LISTEN and use your judgment WITH the proper ant-skate applied for album playback (not aggressive test records!) and then decide. There is no reward for somehow JUST managing to get a cartridge to track across a record with no added anti-skate, but there is a reward when it does it right. Ignore the manual and pay attention to your cartridge.
VPI has an anti-skate mechanism that will attach to any of their arms. Last time I looked, they were around 100.00. Much better than the bent wire IMHO.
Using the anti-skate mechanism on my Signature with steel arm as well. Tried the twisted wire first but I think it sounds better with the anti-skate. Carts are Soundsmith Zephyr and Ortofon 2m Black.
Rower30, Antiskate is a contentious discussion like religion. I can't hear a difference either way.
BUT, from a physical standpoint regarding wear on the record, I believe there HAS to be some level of uneven groove wear along with stylus wear which is confirmed by those who rebuild carts.
Forget the cart, what about YOUR irreplaceable album?
It is for that reason, I use 4 of the orings on my Classic/ART9 just because.
Fabulous sound, by the way!
I forgot to mention how I too, enjoyed how the Bird sang on my table. Very convincing. In my system, I couldn't dial out the last bit of occasional "sizzle"/sibalance.
Also, found getting the SS ruby rebuild after crashing the Bird changed its personality in a good way. Overall tone had a smidge more "natural/real" character. A few months later, one of the windings decides to unravel.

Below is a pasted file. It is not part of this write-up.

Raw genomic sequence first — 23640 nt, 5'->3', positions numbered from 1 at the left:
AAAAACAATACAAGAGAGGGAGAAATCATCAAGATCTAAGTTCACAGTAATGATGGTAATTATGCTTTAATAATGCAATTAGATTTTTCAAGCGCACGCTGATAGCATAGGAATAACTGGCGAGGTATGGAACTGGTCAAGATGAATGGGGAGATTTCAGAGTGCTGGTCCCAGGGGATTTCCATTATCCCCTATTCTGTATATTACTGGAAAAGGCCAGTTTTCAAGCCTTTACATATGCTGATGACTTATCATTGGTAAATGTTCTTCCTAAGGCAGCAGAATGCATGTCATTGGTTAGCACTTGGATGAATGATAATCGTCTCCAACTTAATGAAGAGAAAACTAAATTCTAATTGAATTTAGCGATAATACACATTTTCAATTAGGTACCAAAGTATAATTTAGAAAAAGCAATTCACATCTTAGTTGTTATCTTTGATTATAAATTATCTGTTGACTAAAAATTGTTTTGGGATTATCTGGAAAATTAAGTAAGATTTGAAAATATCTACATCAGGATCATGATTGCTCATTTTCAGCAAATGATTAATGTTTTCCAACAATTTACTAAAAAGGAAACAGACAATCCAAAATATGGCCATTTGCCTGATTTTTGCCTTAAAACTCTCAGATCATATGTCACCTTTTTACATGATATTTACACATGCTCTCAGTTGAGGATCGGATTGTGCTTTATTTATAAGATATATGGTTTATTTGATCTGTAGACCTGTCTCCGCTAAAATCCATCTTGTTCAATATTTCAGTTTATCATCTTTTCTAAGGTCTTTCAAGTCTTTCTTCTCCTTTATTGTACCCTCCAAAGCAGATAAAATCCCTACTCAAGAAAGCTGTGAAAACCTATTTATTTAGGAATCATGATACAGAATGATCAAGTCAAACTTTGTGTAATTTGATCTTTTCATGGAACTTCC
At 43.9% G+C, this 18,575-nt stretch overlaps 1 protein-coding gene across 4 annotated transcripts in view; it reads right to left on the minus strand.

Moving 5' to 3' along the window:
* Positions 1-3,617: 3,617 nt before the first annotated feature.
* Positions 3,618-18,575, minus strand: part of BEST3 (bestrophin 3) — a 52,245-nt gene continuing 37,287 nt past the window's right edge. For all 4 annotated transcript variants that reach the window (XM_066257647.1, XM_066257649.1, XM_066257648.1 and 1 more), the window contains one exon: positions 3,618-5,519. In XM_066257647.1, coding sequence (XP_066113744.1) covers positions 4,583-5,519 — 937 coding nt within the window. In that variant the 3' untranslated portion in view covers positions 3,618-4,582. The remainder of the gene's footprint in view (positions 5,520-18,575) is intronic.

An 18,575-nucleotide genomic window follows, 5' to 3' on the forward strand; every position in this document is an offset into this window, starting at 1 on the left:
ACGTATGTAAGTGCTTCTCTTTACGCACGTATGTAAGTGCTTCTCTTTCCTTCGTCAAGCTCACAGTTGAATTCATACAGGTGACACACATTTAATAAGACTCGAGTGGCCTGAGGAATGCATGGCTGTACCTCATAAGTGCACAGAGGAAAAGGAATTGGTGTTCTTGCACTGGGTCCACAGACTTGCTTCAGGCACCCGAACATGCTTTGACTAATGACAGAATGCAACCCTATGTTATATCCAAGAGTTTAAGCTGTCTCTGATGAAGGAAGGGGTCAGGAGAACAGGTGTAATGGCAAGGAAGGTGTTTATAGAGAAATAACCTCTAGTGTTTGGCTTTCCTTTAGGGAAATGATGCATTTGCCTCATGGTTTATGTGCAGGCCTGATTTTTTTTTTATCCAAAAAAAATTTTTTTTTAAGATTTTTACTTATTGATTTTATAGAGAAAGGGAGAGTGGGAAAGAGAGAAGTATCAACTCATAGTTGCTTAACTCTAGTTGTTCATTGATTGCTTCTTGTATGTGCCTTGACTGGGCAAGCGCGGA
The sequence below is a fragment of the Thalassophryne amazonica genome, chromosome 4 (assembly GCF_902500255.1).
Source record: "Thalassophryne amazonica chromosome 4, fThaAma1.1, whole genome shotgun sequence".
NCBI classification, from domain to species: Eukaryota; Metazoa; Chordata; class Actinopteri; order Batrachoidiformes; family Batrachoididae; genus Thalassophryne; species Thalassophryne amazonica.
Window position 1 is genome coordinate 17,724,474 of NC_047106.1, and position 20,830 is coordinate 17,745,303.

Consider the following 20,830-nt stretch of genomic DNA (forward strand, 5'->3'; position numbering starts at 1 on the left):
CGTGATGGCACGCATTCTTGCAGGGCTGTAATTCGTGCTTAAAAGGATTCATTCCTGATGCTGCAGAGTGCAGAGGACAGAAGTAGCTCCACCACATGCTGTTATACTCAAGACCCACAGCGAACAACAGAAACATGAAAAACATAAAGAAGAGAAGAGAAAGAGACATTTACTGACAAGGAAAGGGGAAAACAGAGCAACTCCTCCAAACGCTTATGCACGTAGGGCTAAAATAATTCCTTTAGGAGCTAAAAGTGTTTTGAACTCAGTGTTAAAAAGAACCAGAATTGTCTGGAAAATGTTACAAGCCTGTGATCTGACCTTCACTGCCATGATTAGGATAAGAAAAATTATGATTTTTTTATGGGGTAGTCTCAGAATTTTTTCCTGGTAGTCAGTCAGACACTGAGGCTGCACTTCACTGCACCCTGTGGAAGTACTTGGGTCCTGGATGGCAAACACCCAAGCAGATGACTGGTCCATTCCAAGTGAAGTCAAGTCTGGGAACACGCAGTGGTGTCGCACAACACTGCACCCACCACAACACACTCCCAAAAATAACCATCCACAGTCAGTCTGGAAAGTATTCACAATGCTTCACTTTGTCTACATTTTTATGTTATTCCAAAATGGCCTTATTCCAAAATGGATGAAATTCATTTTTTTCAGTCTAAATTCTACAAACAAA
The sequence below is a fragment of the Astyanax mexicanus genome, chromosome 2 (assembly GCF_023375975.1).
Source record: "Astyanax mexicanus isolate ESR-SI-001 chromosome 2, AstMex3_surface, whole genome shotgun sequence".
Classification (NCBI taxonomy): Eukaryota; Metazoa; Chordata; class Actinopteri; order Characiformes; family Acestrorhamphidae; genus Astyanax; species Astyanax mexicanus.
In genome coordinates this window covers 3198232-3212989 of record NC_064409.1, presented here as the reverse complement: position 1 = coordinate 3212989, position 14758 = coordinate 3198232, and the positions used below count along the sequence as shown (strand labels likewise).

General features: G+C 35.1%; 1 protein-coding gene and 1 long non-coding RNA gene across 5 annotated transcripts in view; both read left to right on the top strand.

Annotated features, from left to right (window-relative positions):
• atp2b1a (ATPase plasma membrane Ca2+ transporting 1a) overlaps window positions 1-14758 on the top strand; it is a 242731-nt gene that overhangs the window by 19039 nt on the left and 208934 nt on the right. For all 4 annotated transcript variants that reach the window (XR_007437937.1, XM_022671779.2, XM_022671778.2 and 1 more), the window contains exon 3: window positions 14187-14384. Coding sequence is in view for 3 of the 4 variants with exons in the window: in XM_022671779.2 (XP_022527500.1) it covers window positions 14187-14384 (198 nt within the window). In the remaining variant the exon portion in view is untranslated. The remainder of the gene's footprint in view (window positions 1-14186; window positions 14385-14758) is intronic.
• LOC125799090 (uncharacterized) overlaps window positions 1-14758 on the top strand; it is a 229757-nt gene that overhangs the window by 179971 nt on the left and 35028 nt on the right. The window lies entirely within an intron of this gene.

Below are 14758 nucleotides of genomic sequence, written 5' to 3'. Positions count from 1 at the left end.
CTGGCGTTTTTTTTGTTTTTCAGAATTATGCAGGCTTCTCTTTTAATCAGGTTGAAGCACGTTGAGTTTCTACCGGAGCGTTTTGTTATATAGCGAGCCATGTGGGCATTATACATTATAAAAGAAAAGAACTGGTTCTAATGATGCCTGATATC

Gave up on the Bird. I see there is now a low output version. No doubt a great sounding cart in the 1k range. I prefer the Bird over the Benz Glider tone as well.
Disagree....all my cartridges sound better on my 3D or 10.5 with no antiskate. To me, antiskate sounds like excessive damping is in place....not for me.
I use a Ortofon Cadenza Black on my 3D arm with my Aries 3 model. I use the anti-skate device. I tried the twisted wire first and it did not work out.
LISTEN and use your judgment WITH the proper ant-skate applied for album playback (not aggressive test records!) and then decide.
I did.... many years ago. With my best cartridge (listed) on my best tonearm (ditto), zero A/S produces the best sonic results (lack of damping, as Stringreen described). I described it in great detail in many posts over many years. Search if you care.

Is it theoretically optimal to play with zero A/S? No.